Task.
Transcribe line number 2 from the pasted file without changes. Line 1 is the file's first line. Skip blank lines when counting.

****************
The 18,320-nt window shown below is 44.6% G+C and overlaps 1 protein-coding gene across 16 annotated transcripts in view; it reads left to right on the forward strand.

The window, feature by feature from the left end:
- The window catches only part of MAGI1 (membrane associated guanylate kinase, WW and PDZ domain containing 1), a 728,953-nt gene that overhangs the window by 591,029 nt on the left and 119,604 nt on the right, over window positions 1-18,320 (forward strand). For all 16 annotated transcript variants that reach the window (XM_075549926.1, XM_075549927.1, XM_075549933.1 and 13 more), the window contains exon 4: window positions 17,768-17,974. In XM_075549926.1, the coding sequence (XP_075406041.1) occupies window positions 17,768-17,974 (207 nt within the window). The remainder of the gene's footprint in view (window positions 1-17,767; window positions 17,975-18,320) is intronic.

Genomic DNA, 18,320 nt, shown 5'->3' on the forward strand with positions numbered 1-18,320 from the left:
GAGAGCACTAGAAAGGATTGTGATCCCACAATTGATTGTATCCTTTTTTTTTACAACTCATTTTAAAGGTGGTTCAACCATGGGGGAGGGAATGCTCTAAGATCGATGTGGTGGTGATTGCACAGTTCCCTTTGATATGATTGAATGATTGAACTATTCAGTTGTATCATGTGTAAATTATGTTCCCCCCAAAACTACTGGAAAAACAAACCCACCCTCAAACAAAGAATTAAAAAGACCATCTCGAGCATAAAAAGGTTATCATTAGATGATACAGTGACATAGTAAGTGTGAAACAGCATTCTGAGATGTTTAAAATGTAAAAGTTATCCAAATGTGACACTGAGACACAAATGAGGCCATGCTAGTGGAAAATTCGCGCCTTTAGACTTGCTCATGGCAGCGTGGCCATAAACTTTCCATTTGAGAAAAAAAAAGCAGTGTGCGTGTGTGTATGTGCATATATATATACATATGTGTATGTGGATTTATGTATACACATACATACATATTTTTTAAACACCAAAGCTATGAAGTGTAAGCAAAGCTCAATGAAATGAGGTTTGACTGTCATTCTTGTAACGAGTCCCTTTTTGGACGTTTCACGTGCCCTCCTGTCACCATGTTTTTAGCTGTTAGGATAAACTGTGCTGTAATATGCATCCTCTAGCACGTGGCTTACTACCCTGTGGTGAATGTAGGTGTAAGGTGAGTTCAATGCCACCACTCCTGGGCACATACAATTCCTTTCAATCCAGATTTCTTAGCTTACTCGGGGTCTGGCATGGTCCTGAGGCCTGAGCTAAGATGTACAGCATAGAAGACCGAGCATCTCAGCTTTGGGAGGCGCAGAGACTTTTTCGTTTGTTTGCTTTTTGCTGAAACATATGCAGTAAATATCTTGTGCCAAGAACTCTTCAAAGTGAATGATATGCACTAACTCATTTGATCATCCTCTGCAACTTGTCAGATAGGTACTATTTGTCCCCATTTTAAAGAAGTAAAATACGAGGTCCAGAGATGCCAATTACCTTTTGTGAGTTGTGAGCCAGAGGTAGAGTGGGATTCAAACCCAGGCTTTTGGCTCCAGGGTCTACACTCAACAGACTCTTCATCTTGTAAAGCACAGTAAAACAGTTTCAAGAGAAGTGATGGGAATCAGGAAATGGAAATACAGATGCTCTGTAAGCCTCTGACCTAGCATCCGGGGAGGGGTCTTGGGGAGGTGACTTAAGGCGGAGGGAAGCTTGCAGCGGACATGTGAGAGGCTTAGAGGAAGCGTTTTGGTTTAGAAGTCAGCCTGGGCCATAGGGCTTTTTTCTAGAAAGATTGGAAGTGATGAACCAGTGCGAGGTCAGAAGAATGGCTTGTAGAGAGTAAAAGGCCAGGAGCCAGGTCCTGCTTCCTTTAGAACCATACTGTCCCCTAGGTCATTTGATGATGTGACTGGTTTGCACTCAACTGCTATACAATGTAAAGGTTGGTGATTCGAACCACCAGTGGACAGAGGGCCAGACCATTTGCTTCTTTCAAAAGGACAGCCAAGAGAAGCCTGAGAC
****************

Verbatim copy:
The window, feature by feature from the left end: